However, the ECtHR sided with the Danish Supreme Court, finding that, despite his strong ties to Denmark, Johansen also had a not ‘insignificant’ connection to Tunisia, on the basis that he had visited several times, including a six-month stay in 2005, spoke the language (to some degree at least), and was a practising Muslim (the latter of which had been disproportionately emphasised by the Supreme Court). The Strasbourg Court dismissed the view that Johansen’s case could be distinguished from others on the basis of him having acquired citizenship at birth, finding that this had no direct bearing on the consequences of the revocation, and focused instead on the seriousness of the terrorist offences of which he had been convicted: “the fact the applicant in the present case had obtained Danish nationality by birth does not significantly alter or add to the consequences for the applicant when taking into consideration that the applicant was convicted of serious terrorist offences, which themselves constituted a serious threat to human rights, and which to a large extent showed his lack of attachment to Denmark and its values” (Johansen § 70).
In this regard, Johansen further solidifies the Court’s developing practice, according to which extremely weighty reasons would have to put forward for citizenship revocation, as a sanction in response to terrorism, to be incompatible with Article 8 ECHR. It is also still unclear exactly when, if ever, a person’s connection to the ‘other’ country is ‘weak enough’ for the consequences of a citizenship revocation to be considered disproportionate to the aim of the revocation order. In this sense, little progress has been made to cover the ‘grey hole’ of insubstantial constraints which continues to prevail in Article 8 cases dealing with citizenship revocation for terrorist offences.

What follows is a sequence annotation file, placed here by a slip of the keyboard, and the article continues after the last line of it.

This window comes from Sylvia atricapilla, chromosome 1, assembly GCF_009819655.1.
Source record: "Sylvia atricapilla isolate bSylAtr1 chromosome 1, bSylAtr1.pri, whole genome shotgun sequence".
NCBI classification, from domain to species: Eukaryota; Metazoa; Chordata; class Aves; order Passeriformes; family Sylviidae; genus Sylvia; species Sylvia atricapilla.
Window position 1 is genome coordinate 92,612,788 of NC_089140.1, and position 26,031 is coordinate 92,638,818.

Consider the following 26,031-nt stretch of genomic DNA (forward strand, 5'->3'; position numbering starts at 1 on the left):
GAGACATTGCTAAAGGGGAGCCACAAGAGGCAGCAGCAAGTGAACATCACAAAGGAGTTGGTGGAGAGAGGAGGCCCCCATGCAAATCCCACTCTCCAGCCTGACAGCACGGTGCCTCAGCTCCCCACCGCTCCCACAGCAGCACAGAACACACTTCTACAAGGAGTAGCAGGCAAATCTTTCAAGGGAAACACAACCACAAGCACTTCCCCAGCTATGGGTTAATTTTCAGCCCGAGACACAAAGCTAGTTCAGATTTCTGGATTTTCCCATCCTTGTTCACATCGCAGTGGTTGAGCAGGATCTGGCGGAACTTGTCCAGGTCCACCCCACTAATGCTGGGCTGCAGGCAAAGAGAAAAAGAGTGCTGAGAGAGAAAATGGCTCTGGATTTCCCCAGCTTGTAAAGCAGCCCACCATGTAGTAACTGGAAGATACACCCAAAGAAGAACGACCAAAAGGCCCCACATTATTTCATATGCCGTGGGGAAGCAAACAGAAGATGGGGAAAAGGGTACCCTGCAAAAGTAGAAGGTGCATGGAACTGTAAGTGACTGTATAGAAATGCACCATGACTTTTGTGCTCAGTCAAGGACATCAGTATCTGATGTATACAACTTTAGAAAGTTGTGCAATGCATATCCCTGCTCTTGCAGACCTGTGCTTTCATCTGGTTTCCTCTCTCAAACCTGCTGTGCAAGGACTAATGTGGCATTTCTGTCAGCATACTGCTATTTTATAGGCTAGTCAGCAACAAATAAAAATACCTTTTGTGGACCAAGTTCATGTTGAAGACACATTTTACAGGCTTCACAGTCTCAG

While leaving several questions open, Johansen confirms the Court’s long held position that the compatibility of citizenship revocation with Article 8 relies on two separate issues: firstly, the arbitrariness of a decision – such as whether the decision was taken in accordance with the law, was accompanied by necessary procedural safeguards, and whether the authorities had acted ‘diligently and swiftly’ – and, secondly, the consequences that a revocation order may have for an applicant, including both the immediate consequences of losing citizenship status (residency rights, working rights, voting rights), the loss of identity and social attachment, and subsequently the derivative consequences that may follow from (the risk of) an expulsion. Nonetheless, the straightforward questions raised by Judges Ravarani and Lemmens remain strangely unaddressed: “what exactly should be taken into account: is it the impact [of the revocation] as such, or is it the impact weighed against the general interest served by the denial or revocation of citizenship?” (Usmanov, Separate Opinion § 8). What the Johansen case does clarify is that although some consequences of revocation and expulsion may overlap, their compatibility with Article 8 ECHR are to be considered independently and that the proportionality of a revocation cannot rely on the same predetermined list of criteria used when assessing the impact an applicant’s life in expulsion cases.
Finally, above all, Johansen is new proof that when it comes to citizenship revocation for terrorist offences, the Court’s willingness to approve even very harsh consequences for the applicant has yet to find its limits.
Featured image: CherryX (CC BY-SA 3.0)